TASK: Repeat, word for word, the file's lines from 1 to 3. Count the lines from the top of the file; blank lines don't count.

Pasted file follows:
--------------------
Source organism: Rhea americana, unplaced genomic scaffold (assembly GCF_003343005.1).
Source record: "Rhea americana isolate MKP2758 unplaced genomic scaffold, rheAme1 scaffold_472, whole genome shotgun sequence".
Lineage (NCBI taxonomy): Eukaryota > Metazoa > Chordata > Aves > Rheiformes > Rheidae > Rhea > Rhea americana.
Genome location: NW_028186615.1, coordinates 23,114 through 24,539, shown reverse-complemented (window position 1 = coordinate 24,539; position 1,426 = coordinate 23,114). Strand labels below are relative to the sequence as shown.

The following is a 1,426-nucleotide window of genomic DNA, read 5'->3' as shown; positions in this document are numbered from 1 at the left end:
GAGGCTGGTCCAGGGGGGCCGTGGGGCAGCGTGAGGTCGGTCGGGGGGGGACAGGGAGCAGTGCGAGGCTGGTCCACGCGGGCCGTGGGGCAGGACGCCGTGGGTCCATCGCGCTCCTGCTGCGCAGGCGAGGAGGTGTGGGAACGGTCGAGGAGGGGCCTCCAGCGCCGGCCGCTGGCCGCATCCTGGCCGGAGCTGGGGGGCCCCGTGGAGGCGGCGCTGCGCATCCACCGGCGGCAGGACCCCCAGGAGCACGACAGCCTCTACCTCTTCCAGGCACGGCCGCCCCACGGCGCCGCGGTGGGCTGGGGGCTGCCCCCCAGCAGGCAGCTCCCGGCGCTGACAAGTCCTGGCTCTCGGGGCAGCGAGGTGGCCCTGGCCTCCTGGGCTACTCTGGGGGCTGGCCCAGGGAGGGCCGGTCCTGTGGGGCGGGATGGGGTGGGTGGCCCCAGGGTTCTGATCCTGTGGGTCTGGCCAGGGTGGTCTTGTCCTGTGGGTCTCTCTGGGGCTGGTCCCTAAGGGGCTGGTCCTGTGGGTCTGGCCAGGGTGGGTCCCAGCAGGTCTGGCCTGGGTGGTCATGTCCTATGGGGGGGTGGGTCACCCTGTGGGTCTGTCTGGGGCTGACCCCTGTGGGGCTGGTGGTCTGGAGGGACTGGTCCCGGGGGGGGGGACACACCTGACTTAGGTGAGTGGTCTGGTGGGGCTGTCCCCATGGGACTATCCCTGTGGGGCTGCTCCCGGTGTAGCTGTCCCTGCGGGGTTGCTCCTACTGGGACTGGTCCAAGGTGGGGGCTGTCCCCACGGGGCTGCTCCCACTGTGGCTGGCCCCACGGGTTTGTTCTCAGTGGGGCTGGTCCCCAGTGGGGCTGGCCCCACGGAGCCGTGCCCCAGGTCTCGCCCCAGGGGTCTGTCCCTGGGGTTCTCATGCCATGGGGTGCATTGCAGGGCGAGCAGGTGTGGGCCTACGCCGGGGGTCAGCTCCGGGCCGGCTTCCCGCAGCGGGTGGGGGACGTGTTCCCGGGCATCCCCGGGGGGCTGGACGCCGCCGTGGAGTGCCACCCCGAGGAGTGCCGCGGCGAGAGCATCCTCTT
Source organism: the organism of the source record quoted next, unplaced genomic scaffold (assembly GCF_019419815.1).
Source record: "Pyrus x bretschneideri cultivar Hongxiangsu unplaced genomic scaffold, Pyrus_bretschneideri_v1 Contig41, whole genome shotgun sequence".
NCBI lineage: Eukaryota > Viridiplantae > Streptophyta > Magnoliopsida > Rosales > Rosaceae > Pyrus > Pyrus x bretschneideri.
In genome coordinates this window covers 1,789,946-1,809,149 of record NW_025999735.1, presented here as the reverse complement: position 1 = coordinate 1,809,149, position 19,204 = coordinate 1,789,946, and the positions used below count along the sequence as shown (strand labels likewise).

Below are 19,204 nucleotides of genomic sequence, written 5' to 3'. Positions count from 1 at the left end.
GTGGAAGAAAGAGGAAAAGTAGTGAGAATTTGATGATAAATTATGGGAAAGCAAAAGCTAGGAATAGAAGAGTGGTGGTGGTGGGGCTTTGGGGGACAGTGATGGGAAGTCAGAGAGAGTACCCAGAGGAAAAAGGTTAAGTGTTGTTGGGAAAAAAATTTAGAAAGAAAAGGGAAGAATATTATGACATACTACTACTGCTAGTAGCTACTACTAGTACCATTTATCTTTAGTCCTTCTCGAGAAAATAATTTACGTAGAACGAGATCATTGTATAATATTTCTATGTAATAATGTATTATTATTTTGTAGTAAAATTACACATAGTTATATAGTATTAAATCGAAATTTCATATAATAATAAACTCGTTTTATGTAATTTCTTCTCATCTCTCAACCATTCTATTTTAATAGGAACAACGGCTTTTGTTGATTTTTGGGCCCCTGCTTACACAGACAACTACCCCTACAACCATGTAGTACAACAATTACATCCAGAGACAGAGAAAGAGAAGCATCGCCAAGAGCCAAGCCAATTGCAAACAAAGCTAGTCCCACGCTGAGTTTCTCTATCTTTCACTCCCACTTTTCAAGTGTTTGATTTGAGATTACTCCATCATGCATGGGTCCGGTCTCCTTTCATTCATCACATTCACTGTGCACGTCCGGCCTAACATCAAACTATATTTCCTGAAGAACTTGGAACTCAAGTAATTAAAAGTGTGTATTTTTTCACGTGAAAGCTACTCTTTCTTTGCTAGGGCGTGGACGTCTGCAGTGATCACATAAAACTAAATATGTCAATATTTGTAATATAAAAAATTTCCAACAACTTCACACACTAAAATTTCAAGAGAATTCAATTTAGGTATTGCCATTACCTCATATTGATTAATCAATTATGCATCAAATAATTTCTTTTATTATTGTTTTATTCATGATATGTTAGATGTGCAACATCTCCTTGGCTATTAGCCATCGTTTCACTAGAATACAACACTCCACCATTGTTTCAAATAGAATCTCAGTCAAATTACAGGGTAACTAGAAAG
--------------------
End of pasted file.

Source organism: Rhea americana, unplaced genomic scaffold (assembly GCF_003343005.1).
Source record: "Rhea americana isolate MKP2758 unplaced genomic scaffold, rheAme1 scaffold_472, whole genome shotgun sequence".
Lineage (NCBI taxonomy): Eukaryota > Metazoa > Chordata > Aves > Rheiformes > Rheidae > Rhea > Rhea americana.